Is Twitter the right place for your social media investment?
Whether you have time or ad dollars to spend, this is a question that marketers are visiting and revisiting as the demand for social media performance increases.
According to Twitter, 35% of consumers that follow a brand are more likely to purchase from that brand. Twitter users are also 47% more likely to visit the company’s website and 35% are more likely to retweet content from a business they follow.
Is Twitter right for you? How do you know the performance of your Twitter engagement and marketing activities? Wouldn’t it be nice to have access to Twitter Analytics without having to advertise?
Yes, it would. And now you can.
Last week I caught a tweet from Danny Olson @mrdolson that Twitter Analytics was available to anyone with a Twitter account, not just advertisers.
This story was coved by the tech media, but in case you haven’t checked it out yet, it’s pretty easy to view the Twitter Analytics for any account you have access to: While logged in to the Twitter account you’re curious about, visit the Twitter ads page and click on Analytics in the top navigation.
I think this is a smart move in the way that Google offered Analytics for free was a smart move. Making information more easily available with the option to start advertising just a click away equates to making it easier to spend money with Twitter. According to BuiltWith, there are over 13 million websites, or 16% of all sites on the internet, using Google Analytics. A huge number of those site owners rely on Google for important data to make business decisions about their online marketing.
The trust engendered and the access to new, qualified customers is substantial when making this kind of data available for free. Will the same adoption occur with Twitter? A lot more features than what are currently available will need to be added in order for that to happen I think. That is not to say current Twitter Analytics data isn’t useful, because it is. But a basic timeline of activity and follower trends is not exactly remarkable.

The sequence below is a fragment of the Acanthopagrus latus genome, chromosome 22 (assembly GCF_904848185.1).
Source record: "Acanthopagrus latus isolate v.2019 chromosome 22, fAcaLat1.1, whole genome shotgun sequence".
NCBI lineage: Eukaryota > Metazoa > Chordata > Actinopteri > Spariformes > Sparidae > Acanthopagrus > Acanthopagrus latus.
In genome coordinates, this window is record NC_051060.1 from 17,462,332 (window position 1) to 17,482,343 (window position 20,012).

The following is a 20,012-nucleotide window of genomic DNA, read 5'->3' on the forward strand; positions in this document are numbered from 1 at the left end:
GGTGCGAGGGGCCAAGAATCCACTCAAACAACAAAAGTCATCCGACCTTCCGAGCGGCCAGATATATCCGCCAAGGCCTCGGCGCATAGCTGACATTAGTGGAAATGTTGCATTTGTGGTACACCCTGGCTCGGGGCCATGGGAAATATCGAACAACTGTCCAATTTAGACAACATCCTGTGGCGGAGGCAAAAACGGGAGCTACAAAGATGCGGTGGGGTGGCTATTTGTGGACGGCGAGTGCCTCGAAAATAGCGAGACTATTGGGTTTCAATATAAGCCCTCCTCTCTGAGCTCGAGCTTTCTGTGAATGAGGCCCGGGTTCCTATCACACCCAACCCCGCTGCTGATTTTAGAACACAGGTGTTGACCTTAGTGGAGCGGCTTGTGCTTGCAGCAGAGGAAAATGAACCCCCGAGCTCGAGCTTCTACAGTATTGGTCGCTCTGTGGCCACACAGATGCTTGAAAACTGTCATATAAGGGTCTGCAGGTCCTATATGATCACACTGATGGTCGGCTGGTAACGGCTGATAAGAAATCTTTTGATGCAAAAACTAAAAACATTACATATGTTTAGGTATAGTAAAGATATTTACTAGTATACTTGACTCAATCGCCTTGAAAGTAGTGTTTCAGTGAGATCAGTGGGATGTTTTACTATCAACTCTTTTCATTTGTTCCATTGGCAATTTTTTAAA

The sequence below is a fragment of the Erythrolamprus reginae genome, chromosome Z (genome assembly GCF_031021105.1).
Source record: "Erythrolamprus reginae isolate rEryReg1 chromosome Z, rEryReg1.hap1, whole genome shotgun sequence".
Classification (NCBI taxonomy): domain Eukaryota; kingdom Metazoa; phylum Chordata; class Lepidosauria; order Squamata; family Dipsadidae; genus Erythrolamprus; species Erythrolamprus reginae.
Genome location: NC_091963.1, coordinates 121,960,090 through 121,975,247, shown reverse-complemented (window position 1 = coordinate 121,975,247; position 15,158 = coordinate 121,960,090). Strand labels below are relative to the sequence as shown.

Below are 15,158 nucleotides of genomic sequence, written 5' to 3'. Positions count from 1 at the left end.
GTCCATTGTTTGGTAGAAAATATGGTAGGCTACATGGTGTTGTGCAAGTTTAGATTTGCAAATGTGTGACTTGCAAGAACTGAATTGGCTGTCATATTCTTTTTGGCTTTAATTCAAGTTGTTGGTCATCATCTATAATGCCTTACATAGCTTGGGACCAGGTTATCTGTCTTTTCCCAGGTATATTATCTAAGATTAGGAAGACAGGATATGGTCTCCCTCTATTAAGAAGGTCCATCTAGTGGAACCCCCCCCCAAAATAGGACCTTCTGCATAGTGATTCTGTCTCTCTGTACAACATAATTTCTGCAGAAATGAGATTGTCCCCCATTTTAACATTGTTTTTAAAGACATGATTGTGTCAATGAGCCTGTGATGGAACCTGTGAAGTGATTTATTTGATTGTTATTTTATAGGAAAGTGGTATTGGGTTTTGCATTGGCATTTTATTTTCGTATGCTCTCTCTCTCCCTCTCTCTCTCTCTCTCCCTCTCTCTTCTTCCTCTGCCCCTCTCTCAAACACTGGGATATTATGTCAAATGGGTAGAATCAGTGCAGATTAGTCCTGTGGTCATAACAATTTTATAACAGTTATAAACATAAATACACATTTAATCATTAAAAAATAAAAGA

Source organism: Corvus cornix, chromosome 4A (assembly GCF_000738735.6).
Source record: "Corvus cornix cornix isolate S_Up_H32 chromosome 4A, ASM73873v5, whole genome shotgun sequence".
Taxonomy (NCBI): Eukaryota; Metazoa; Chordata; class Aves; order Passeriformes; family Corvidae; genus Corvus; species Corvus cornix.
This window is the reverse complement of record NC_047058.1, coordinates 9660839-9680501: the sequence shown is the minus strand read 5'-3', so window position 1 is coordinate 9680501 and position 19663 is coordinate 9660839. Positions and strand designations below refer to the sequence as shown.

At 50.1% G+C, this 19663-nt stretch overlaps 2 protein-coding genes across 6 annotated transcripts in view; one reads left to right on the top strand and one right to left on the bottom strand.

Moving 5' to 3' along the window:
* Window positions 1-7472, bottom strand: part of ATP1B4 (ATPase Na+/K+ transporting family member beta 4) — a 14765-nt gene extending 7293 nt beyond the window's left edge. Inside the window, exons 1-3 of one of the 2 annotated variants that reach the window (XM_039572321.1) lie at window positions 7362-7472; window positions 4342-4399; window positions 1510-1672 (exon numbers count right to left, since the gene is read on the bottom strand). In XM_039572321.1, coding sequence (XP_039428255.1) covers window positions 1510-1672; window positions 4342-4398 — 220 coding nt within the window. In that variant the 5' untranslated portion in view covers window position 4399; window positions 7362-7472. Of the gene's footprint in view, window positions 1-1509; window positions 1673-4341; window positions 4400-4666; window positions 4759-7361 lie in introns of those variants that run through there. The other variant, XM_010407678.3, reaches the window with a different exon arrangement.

The two views are Timeline Activity and Followers. The Timeline info can be downloaded as a CSV file so you can work your spreadsheet magic on it.
The Timeline Activity tab shows a bar chart of mentions over the past 30 days along with follows and unfollows over the same time period. Putting your cursor over anywhere in the timeline reveals the mentions, follows and unfollows for that day.
A never ending scroll river of news style list of recent activity is displayed as well with a count for Faves, Reweets, and Replies for each. You can also filter the recent tweets list by Best, Good or All to see the top 15% of tweets with the most activity vs. viewing them chronologically.
The Followers tab shows a trendline over the past year of followers. Below are details on the percentages of top 5 “Most unique interests” of your followers, the top 10 interests of your followers, the top countries, U.S. States, and Cities of your followers, a breakdown of Gender and a list of the top 10 Twitter accounts that your followers also follow. Putting your cursor over any of these data points displays the specific counts. The Followers data is not downloadable as CSV but you can easily scrape or copy the page.
What do you think? Will you start using the Analytics option within Twitter or will you continue to use the social media analytics tools you already have in place? Or maybe you’re not using any social media analytics tools at all?
Bird Image: Shutterstock